News and notes from the final day of Bank Director’s annual Acquire or Be Acquired conference.
As always, the one constant in life is change. Right now, with deflation in the Eurozone (is it time to bid Greece goodbye from the EU?), declining oil prices and the sluggish growth of the U.S. economy, optimism about banking’s future is tempered by present uncertainties. As we heard from KBW, a handful of factors have contributed to the slower pace of our economic recovery:
- Resetting of global GDP growth expectations;
- Europe nearing closer to deflation;
- Japan expanding its stimulus spending;
- Modest wage growth; and
- Conservative consumer and small business confidence.
Nonetheless, there is a true sense of optimism permeating the conference here at The Phoenician… especially in terms of the future of community banking.
A spirited half-day of conversations and presentations that ranged from capital raises to digital growth opportunities. With respect to trending topics, I made note of the following: to drive growth, the biggest banks are exploring opportunities in three areas: (1) deals for smaller product/technology/capability based companies, (2) analytics and (3) digital; as I noted on Sunday, bank M&A deals per year (as a % of total banks) are at historically high levels — and we see banks with strong tangible book value multiples dominating the M&A space; finally, there is a widening gap in terms of buyer valuations meeting seller expectations.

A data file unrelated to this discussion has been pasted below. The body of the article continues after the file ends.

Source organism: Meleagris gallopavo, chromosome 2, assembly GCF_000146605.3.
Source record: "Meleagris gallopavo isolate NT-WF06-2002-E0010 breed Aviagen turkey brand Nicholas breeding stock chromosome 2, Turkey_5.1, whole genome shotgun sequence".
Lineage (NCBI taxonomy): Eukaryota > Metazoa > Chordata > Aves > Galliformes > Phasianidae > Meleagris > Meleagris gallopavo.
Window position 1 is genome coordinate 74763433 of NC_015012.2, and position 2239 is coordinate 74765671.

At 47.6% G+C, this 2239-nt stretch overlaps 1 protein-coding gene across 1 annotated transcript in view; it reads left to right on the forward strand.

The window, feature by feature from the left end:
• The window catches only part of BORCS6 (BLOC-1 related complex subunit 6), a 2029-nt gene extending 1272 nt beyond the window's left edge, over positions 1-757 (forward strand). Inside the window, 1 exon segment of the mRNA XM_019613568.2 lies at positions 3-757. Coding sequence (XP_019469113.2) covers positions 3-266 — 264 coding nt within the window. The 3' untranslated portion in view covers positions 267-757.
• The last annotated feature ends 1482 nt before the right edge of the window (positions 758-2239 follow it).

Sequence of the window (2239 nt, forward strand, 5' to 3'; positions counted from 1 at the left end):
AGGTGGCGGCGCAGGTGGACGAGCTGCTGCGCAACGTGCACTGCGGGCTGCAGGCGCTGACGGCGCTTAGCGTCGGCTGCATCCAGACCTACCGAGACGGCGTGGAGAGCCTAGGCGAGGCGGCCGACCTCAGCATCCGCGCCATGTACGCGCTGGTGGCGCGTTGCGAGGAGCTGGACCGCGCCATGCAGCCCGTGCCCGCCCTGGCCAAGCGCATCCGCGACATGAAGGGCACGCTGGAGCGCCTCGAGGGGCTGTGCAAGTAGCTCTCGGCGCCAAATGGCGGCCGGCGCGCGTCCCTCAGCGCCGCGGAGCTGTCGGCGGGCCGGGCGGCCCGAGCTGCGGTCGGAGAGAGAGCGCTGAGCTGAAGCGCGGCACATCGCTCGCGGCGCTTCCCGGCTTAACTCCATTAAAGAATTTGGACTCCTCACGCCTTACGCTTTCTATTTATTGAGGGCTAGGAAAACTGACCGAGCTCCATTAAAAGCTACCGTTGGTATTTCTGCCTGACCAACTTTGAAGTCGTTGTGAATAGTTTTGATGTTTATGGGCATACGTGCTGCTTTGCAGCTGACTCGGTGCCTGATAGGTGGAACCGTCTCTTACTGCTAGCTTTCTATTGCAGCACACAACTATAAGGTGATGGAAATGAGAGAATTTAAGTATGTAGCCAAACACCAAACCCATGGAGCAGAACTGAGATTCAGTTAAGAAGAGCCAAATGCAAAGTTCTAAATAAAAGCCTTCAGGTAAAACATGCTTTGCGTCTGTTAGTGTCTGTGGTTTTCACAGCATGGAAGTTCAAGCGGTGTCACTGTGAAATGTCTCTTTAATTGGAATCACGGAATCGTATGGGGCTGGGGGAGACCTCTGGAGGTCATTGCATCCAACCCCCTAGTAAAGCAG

Picked Up Pieces
I made note of the following this morning:
- Google’s partnership with Lending Club came up early and sparked quite a few sidebar-type conversations;
- New skills, better analytics is where bigger banks are struggling the most.
- Per Josh Carter at PwC, mobile phones, wearables and integrated devices (car, shopping cart, item RFID tags) have barely scratched the surface in terms of how they will shape our lives.
- Several presenters noted the multi-charter bank model is under pressure.
- Looking ahead, bank stocks may struggle to outperform the broader market if unable to meet earning-per-share (EPS) expectations.
- By extension, if the Federal Reserve does not raise interest rates, EPS estimates will be at risk for negative revisions.
I will post a recap video tomorrow morning on About That Ratio and you can use the hashtag #AOBA15 to read through the last three days tweets. Now, it is time for me to head out to the golf course to shake off the rust at our annual golf tournament.
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